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Reluctant Readers - Ideas Required. What can I take in for them to read?

(19 Posts)
squilly Wed 08-Oct-08 10:44:48

I'm part of a reading volunteer scheme at the local school. We take in material for kids who are reluctant readers and try to increase confidence by listening to them read or playing games with them.

This year I have 2 Y6 boys, one is keen on computers, one on art.

I often buy magazines for them, if I think they're appropriate. I can get PC world, or something similar for the computer boy. I also have a 'build your own website' book in mind for him.

The art boy I don't know where to start with him. I don't know what he's specifically interested in (yet) but does anyone out there have any ideas on where I could start?

I only have 20 minutes with each boy, twice a week, but it's a golden opportunity to increase confidence and help them develop an interest in reading. Has anyone got any ideas on what might be good????

Anngeree Wed 08-Oct-08 10:58:45

Have you thought about making puppets that can be used as a visual aid when reading? Use felt & fabric glue for quickness that should keep the boy who likes art interested.

squilly Wed 08-Oct-08 11:19:14

Thanks for that Anngeree. I think that would be fab for younger kids...I just wonder whether the average 9-10 year old would find it 'cool'? I need to find a twist on this to make it work. It's given me something to think about though.

I know my 7 year old struggles with this kind of thing sometimes. She likes cute stuff, but she knows that others may laugh at her for it. I don't think she's particularly sophisticated but she likes to think she is.

I think part of my problem with this scheme is that my experience of kids this age is limited. I understand younger kids better as I have more experience of them. Kids in Y6 seem to be much more mature and I struggle with how to relate to them.

I usually take in things like the Nintendo mag. Last years boys got me into Top Gear and Top Trumps...both useful for reading material, though the former was a bit tricky even for me at times and the latter seemed a bit too trivial iykwim!

I need all the help I can get, so thanks for your response anngeree

Anngeree Wed 08-Oct-08 11:28:35

What about drama, allowing him to take on the roll of a character from the book this can increase confidence also involve him in the story. Ask him questions about what he would do in this particular situation. I'm just batting ideas about like you i've more experience with younger children.

lljkk Wed 08-Oct-08 11:48:00

Comics, Simpsons especially.
I think Futurama too old, but you might check.

squilly Wed 08-Oct-08 12:14:55

Time constraints aside, the drama thing sounds like a good idea. I also read somewhere that spelling out words with a water pistol against a wall or on a floor is good fun. I quite like that one, but don't think it's appropriate for other people's kids, sadly.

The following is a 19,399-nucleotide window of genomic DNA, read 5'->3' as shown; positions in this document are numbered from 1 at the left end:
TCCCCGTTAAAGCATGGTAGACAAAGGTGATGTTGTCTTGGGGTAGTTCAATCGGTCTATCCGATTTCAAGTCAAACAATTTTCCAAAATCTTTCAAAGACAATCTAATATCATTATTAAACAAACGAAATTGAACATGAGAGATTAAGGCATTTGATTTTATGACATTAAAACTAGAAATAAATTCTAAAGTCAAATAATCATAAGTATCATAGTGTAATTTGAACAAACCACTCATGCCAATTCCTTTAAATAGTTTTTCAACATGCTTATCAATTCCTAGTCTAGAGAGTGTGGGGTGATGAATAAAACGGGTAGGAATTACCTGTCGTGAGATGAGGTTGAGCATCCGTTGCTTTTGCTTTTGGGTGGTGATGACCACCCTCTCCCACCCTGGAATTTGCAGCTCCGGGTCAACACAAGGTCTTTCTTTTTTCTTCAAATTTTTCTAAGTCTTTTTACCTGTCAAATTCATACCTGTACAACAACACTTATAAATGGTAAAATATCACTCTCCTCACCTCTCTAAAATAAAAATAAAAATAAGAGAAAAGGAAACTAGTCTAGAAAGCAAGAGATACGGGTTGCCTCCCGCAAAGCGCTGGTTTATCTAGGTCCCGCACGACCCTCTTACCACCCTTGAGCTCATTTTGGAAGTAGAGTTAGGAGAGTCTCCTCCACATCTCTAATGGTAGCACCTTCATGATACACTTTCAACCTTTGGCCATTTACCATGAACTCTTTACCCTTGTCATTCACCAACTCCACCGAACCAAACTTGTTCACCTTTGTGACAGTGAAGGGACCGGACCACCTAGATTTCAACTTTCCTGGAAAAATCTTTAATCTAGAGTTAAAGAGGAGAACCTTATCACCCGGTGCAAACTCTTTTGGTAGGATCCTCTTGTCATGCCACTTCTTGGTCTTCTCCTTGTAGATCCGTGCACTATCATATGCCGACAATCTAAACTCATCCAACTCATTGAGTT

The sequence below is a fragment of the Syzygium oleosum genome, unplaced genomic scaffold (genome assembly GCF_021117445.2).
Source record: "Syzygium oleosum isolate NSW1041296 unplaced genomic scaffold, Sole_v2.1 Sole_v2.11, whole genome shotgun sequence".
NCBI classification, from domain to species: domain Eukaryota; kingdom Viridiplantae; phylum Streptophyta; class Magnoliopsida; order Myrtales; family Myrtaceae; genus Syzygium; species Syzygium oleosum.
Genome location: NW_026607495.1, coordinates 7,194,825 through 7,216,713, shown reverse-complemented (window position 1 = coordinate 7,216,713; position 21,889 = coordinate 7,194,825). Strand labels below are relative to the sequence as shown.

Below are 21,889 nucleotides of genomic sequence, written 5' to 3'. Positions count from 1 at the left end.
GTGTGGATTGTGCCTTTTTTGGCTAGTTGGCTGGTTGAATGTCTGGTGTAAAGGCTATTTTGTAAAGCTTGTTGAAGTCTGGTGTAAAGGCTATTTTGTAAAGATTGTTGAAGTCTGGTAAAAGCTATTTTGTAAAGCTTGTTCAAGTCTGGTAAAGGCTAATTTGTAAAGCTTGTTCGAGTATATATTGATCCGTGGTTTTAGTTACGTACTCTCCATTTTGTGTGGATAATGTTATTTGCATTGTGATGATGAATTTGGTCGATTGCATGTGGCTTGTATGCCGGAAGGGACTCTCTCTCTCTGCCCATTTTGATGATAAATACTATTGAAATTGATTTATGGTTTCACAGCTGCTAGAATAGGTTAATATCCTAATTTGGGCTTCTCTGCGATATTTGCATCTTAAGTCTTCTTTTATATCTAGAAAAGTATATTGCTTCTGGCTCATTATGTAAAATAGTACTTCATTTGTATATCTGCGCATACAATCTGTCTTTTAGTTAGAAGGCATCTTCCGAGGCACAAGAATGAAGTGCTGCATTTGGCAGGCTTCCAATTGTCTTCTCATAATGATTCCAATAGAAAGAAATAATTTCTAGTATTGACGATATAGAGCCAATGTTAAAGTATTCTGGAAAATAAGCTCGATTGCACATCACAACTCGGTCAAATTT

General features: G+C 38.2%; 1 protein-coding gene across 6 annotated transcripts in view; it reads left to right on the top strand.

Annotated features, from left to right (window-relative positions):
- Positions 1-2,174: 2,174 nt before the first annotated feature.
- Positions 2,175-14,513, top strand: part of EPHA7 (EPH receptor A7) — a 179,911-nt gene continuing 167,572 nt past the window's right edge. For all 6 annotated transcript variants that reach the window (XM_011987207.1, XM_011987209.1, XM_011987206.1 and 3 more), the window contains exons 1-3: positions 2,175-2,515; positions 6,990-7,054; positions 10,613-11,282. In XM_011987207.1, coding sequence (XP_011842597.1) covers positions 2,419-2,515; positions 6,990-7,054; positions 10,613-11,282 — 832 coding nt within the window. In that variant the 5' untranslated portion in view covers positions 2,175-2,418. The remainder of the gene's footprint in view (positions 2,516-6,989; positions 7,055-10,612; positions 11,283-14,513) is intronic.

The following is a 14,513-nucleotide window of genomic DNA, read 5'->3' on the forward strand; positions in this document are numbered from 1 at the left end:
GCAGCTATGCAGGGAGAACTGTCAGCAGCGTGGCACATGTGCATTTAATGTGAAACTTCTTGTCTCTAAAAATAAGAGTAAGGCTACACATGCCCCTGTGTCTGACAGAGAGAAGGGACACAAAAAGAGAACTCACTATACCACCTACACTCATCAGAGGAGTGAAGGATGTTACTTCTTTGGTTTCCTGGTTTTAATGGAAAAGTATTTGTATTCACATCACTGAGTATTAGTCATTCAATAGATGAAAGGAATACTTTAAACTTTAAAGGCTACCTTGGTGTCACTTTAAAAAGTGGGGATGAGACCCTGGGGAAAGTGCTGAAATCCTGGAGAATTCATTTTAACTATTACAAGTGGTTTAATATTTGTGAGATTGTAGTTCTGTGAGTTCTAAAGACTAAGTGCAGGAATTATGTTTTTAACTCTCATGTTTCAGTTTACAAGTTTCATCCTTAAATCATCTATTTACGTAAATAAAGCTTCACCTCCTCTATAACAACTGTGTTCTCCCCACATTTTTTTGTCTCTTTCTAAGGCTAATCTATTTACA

I like the idea of the Simpsons mags. I do Simpsons top trumps and they usually go down well. Thanks lljkk.

Am off to the schools library lending service to see what they got. Hopefully I can fudge the first few sessions, til I get to know what they like a bit better.

If anyone has a y6 age kid who's a reluctant reader and they've found something they took to, please share. It would be SO appreciated.

Ta!

christywhisty Wed 08-Oct-08 14:58:28

DS 13 (Yr8) has been a reluctant reader until this summer and now become a little bookworm

Things that he would read in primary were

Top Gear Magazine
Horrible Science Magazine
Factual books like Guiness Book of Records
Jackie Chan Magazine
Captain Underpants
The only novels he read were Harry Potter

but he used to listen to a lot of story tapes before he went to bed.
What actually started him reading novels were the Alex Rider books. I bought him a set on CD he finished listening then couldn't wait to hear the next one , so bought the latest and actually read it.

Since then he has been reading

The Cherub series (might be little old for Yr6)

The Hive series

Charlie Higson Young Bond books

Percy Jackson series

squilly Wed 08-Oct-08 20:49:32

Christywhisty, you star!

I've just been out and bought the National Geographic magazine, as it had a pair of 3d glasses and loads in about space. I know boys like their facts. I'm surfing for Top Gear books (I think they did a set of books aimed at youngsters recently). My previous boys liked Top Gear but the magazine was a bit tricky for them and me if I'm honest. All that jargon and metaphors. Drove me a bit nuts!.

I've never heard of the Cherub series. I'll check it out.